Not only can taxes often be discharged (legally written off) in bankruptcy, by taking the right steps you may be able to discharge more.
Discharging More Taxes
Whether you can discharge an income tax debt depends on whether that debt meets certain conditions. By meeting those conditions before filing bankruptcy, you can discharge taxes that you would otherwise have had to pay.
Most of these conditions require taking some action and waiting a certain amount of time. You may feel that you are not in a position to wait, given pressures from the tax and/or other creditors. But an attorney may be able to buy you more time before you have to file bankruptcy, so that you can discharge more tax debts. And just as importantly, a competent and conscientious attorney can guide you to make good decisions about whether it is worth waiting and to take the right actions in the meantime.
1) Wait the Right Amount of Time Before Filing
Most income tax can be discharged after waiting long enough. Pre-bankruptcy tax strategy turns to a large extent on figuring out with your attorney precisely when each of your tax debts would become dischargeable, and then taking the right steps to hold off on filing bankruptcy until then. Often there are challenges to waiting that long, so you need good guidance in weighing the advantages and disadvantages of waiting vs. not waiting.
2) File Past-Due Tax Returns
Your gut sense may be telling you to avoid filing a tax return if you owe taxes that you have no way of paying. But you cannot discharge a tax until 2 years has passed after you filed the return. Since getting the tax return sent in starts this 2-year clock running, you generally want to send in the return as soon as possible. In the meantime get the advice you need to know how to deal with the IRS and the Oregon Department of Revenue (ODR) during those two years to protect yourself and your assets.
3) Stay in Tax Compliance While Waiting
While you wait, as much as you can don’t add to your tax liability by accruing new income taxes which cannot be discharged when you do file bankruptcy. During the waiting period, have the appropriate amounts withdrawn from your current paychecks. Or if you’re self-employed, as much as you possibly can pay the appropriate estimated quarterly taxes. Make sure your tax payments don’t go to the older taxes—the ones that you are planning to not paying by discharging in your anticipated bankruptcy case—by clearly instructing the IRS/ODR that your tax payments are for the current tax year, not the older one(s). Also stay current on present taxes because that’s usually a good way to keep the IRS/ODR from taking aggressive action against you. That can make it possible to wait longer to file and thus discharge more taxes.
4) Avoid Tax Fraud, Tax Evasion, and Trust Fund Taxes
No matter how long you wait before filing bankruptcy, you can’t discharge taxes associated with fraud, fraudulent tax returns, or tax evasion. So you have to avoid circumstances involving any of these. Otherwise you could put a lot of effort into waiting to file only to have it do no good. If you have reason whatsoever to believe you might be accused of any such behavior, be sure to tell your bankruptcy attorney in your first meeting.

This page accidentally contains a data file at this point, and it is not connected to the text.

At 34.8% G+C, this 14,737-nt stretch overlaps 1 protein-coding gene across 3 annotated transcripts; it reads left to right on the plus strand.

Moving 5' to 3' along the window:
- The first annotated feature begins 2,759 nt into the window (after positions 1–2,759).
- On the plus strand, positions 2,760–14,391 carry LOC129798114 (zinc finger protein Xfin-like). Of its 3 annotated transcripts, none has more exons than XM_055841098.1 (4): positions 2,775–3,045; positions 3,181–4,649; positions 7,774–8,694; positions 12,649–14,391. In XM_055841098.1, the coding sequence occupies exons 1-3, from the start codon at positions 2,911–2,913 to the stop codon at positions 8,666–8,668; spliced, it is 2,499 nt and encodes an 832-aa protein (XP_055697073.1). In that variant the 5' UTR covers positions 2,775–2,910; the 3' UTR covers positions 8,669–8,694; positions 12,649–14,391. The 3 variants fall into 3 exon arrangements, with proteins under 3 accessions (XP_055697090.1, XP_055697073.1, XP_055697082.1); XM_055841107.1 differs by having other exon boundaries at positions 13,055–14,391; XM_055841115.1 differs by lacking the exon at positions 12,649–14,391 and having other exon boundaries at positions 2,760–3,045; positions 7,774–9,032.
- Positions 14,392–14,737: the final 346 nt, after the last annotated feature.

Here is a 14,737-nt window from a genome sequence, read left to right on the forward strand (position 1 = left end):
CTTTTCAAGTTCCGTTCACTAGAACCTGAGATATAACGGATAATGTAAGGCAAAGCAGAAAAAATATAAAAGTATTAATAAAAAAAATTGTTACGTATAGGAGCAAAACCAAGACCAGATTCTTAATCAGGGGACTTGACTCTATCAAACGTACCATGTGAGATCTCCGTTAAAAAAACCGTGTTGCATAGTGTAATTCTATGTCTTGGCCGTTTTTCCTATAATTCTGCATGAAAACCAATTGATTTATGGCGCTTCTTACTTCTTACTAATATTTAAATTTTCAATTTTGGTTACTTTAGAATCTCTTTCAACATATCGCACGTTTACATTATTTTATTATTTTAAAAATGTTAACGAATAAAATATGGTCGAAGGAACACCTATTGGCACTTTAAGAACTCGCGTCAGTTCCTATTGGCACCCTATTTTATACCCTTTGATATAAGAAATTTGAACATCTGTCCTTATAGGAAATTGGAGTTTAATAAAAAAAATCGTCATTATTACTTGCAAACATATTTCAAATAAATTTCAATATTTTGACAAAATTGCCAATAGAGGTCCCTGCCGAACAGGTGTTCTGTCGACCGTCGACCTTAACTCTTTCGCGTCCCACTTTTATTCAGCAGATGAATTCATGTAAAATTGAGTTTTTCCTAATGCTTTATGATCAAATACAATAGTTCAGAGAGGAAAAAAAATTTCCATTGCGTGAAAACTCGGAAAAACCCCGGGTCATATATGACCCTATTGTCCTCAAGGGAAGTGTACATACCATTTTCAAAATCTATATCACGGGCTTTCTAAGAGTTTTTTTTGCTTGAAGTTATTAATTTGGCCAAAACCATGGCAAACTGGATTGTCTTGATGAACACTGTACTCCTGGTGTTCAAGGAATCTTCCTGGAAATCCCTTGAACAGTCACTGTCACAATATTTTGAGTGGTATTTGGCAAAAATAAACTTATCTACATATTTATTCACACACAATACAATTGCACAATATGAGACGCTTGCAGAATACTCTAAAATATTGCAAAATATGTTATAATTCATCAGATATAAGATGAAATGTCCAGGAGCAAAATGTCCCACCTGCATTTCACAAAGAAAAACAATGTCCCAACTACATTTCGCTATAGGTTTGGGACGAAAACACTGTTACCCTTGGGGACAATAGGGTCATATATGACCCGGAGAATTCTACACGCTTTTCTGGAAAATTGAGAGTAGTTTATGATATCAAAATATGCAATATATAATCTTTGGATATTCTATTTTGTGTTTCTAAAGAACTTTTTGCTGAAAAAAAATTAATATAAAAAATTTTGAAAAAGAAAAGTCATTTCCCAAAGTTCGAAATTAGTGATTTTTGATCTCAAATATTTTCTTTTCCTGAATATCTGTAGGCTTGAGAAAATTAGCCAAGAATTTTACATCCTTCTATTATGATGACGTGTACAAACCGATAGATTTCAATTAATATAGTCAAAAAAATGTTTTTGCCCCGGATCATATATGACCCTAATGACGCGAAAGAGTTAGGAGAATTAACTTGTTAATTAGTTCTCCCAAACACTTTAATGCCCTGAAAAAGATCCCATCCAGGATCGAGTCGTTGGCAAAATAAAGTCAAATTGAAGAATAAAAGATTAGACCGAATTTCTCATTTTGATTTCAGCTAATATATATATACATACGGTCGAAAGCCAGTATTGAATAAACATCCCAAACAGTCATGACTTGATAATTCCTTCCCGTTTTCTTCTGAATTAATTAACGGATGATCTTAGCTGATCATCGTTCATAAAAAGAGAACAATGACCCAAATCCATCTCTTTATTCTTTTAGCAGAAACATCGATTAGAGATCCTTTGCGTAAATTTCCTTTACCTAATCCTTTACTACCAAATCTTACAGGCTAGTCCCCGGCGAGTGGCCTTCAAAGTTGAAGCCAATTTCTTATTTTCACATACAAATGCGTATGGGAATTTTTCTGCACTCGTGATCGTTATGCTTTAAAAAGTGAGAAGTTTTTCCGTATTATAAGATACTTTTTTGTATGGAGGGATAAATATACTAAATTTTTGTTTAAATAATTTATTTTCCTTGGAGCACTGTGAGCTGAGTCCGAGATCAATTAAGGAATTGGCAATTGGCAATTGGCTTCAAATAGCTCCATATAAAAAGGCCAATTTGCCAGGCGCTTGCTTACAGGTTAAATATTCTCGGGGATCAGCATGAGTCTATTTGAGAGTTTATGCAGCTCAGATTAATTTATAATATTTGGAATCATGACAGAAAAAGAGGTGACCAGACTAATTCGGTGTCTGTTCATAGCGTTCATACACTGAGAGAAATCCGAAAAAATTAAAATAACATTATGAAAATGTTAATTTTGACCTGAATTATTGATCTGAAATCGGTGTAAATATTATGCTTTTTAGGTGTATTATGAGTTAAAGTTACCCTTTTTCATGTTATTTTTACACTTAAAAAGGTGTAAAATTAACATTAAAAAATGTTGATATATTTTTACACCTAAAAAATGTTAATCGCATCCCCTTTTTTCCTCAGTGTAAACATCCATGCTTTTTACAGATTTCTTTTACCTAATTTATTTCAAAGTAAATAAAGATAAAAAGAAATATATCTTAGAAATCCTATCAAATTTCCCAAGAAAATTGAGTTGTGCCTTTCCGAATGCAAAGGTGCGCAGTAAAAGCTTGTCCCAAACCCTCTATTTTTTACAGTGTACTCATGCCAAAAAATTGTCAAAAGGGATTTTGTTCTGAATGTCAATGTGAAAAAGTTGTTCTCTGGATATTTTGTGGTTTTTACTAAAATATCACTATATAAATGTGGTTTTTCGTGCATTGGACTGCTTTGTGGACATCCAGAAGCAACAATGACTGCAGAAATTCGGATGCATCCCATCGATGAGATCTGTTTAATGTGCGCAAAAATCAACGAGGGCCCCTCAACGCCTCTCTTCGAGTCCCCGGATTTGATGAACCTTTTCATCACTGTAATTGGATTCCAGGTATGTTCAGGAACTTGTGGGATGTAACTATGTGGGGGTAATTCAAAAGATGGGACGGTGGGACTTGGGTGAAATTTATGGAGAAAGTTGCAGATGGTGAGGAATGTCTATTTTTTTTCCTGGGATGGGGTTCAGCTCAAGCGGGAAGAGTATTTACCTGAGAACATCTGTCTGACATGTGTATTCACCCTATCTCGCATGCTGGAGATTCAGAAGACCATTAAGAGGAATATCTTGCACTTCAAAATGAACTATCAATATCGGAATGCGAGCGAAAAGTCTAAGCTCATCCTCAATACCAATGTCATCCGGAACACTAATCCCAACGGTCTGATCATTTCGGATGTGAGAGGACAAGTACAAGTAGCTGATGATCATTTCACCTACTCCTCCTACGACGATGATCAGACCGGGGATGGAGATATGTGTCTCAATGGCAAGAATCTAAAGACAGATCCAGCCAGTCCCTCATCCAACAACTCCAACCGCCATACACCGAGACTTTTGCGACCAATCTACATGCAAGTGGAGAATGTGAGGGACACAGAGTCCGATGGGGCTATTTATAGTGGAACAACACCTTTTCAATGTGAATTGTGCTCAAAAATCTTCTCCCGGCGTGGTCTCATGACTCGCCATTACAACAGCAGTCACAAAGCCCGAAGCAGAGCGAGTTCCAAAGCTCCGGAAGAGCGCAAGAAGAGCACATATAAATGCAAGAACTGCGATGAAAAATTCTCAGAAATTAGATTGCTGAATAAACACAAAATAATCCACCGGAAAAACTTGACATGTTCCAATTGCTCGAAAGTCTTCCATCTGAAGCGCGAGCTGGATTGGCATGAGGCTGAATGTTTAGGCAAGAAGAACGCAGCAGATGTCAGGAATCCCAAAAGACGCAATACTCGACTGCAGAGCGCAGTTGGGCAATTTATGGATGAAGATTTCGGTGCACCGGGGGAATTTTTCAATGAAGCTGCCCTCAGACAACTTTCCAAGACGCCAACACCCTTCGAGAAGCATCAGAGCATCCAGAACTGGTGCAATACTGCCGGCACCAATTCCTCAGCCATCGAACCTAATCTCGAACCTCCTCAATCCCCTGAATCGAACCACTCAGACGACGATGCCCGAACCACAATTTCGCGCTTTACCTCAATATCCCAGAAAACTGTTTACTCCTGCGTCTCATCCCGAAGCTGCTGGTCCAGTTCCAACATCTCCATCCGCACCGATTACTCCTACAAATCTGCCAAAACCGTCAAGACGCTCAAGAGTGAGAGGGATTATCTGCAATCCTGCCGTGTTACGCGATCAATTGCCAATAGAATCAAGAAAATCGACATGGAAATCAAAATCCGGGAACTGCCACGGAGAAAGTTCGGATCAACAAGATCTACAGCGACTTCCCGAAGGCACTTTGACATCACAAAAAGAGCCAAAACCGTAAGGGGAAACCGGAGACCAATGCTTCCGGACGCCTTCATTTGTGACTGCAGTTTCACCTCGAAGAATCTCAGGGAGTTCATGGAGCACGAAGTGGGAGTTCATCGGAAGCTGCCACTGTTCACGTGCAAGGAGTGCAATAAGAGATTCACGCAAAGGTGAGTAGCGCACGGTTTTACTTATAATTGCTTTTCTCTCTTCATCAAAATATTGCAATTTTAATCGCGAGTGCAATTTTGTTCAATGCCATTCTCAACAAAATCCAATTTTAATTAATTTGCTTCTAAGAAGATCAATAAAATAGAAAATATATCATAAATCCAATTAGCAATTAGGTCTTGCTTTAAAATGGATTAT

“Trust fund” taxes can also never be discharged. These are taxes that an employer withholds from an employee’s paycheck and must then send to the IRS/ODR. Such tax money is considered to have never belonged to the employer but rather been held “in trust” for the taxing authority. Since they can’t be discharged, if you are responsible for any such “trust fund” taxes, try to pay them when due so you don’t owe any when you file your bankruptcy—or else understand that they would either have to be paid in full through a Chapter 13 case or by you directly after completing a Chapter 7 case.
5) Be Aware of Potential Tax Liens
The recording of an IRS tax lien or ODR “distraint warrant” before your bankruptcy filing creates complications in both Chapter 7 and 13. To overly simply, a tax debt that would otherwise be completely dischargeable may have to be paid in full or in part. So both try to avoid having the taxing authority record a tax lien against you, and take steps to minimize the adverse effect if one is recorded.
You may not have much control over when a tax authority decides to record a tax lien/distraint warrant. But they tend to be triggered by either the passage of a certain amount of time or the raising of certain red flags. Be sure to talk with your attorney or tax accountant about what you may be able to do to prevent raising such red flags.
Also do what you can do to avoid building up equity in possessions or real estate, so that a potential tax lien or distraint warrant would have less to attach to. Be aware that property exemptions, which protect your property from the reach of your general creditors and thus of the bankruptcy trustee, does not protect you from the power of a tax lien/distraint warrant. So any equity you build up while you are waiting to file just risks increasing what you would need to pay to the IRS/ODR on taxes that you might otherwise have been able to discharge altogether.
Get Good Advice and Be Careful
Please be aware that using pre-bankruptcy planning to position yourself in the best possible way to discharge some or all of you tax debts is one of the more sophisticated tasks that bankruptcy attorneys undertake for their clients. The strategies outlined in this blog post are nothing but broad ideas about what may be helpful. But it is truly dangerous to attempt these strategies by yourself without the personal guidance of a very experienced bankruptcy attorney. Consider what we present here as the beginning of the discussion you need to have with your attorney about your own unique situation.